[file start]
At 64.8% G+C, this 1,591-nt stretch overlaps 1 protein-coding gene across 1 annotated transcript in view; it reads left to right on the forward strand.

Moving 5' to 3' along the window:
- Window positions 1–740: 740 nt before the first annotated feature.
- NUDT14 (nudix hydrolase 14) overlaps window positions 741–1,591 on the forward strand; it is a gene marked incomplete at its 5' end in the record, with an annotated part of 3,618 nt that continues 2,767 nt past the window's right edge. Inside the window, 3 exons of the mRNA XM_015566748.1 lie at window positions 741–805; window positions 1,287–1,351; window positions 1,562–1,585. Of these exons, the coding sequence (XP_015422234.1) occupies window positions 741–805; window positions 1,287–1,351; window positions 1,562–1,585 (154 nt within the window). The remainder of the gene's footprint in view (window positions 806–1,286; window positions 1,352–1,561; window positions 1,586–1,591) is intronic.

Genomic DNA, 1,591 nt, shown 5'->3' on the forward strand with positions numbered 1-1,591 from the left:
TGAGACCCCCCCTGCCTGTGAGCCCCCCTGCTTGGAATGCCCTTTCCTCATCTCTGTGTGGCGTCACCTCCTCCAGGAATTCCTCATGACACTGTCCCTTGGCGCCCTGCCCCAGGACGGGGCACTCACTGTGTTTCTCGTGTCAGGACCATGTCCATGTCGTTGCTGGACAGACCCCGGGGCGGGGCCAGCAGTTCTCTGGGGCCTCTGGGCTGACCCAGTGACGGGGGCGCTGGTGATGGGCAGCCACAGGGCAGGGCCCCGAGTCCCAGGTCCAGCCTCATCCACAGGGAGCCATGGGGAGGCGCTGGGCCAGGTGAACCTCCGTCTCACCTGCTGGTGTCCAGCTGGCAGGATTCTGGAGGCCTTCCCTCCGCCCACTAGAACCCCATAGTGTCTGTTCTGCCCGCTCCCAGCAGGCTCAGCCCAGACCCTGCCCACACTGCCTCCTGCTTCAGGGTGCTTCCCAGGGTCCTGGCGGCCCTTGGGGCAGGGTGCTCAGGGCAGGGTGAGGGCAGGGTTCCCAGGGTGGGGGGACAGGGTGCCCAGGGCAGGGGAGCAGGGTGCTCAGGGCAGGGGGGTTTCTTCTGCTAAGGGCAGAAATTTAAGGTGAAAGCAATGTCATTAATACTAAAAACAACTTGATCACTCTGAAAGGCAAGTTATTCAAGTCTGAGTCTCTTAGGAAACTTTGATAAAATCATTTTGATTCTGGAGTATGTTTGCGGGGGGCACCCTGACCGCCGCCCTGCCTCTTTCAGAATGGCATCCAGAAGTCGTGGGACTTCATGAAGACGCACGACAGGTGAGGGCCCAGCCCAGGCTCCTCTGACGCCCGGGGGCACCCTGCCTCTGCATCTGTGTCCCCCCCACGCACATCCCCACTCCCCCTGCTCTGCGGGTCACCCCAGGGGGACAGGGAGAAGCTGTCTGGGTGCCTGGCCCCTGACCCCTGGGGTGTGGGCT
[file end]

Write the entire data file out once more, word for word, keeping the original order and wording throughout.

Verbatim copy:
At 64.8% G+C, this 1,591-nt stretch overlaps 1 protein-coding gene across 1 annotated transcript in view; it reads left to right on the forward strand.

Moving 5' to 3' along the window:
- Window positions 1–740: 740 nt before the first annotated feature.
- NUDT14 (nudix hydrolase 14) overlaps window positions 741–1,591 on the forward strand; it is a gene marked incomplete at its 5' end in the record, with an annotated part of 3,618 nt that continues 2,767 nt past the window's right edge. Inside the window, 3 exons of the mRNA XM_015566748.1 lie at window positions 741–805; window positions 1,287–1,351; window positions 1,562–1,585. Of these exons, the coding sequence (XP_015422234.1) occupies window positions 741–805; window positions 1,287–1,351; window positions 1,562–1,585 (154 nt within the window). The remainder of the gene's footprint in view (window positions 806–1,286; window positions 1,352–1,561; window positions 1,586–1,591) is intronic.

Genomic DNA, 1,591 nt, shown 5'->3' on the forward strand with positions numbered 1-1,591 from the left:
TGAGACCCCCCCTGCCTGTGAGCCCCCCTGCTTGGAATGCCCTTTCCTCATCTCTGTGTGGCGTCACCTCCTCCAGGAATTCCTCATGACACTGTCCCTTGGCGCCCTGCCCCAGGACGGGGCACTCACTGTGTTTCTCGTGTCAGGACCATGTCCATGTCGTTGCTGGACAGACCCCGGGGCGGGGCCAGCAGTTCTCTGGGGCCTCTGGGCTGACCCAGTGACGGGGGCGCTGGTGATGGGCAGCCACAGGGCAGGGCCCCGAGTCCCAGGTCCAGCCTCATCCACAGGGAGCCATGGGGAGGCGCTGGGCCAGGTGAACCTCCGTCTCACCTGCTGGTGTCCAGCTGGCAGGATTCTGGAGGCCTTCCCTCCGCCCACTAGAACCCCATAGTGTCTGTTCTGCCCGCTCCCAGCAGGCTCAGCCCAGACCCTGCCCACACTGCCTCCTGCTTCAGGGTGCTTCCCAGGGTCCTGGCGGCCCTTGGGGCAGGGTGCTCAGGGCAGGGTGAGGGCAGGGTTCCCAGGGTGGGGGGACAGGGTGCCCAGGGCAGGGGAGCAGGGTGCTCAGGGCAGGGGGGTTTCTTCTGCTAAGGGCAGAAATTTAAGGTGAAAGCAATGTCATTAATACTAAAAACAACTTGATCACTCTGAAAGGCAAGTTATTCAAGTCTGAGTCTCTTAGGAAACTTTGATAAAATCATTTTGATTCTGGAGTATGTTTGCGGGGGGCACCCTGACCGCCGCCCTGCCTCTTTCAGAATGGCATCCAGAAGTCGTGGGACTTCATGAAGACGCACGACAGGTGAGGGCCCAGCCCAGGCTCCTCTGACGCCCGGGGGCACCCTGCCTCTGCATCTGTGTCCCCCCCACGCACATCCCCACTCCCCCTGCTCTGCGGGTCACCCCAGGGGGACAGGGAGAAGCTGTCTGGGTGCCTGGCCCCTGACCCCTGGGGTGTGGGCT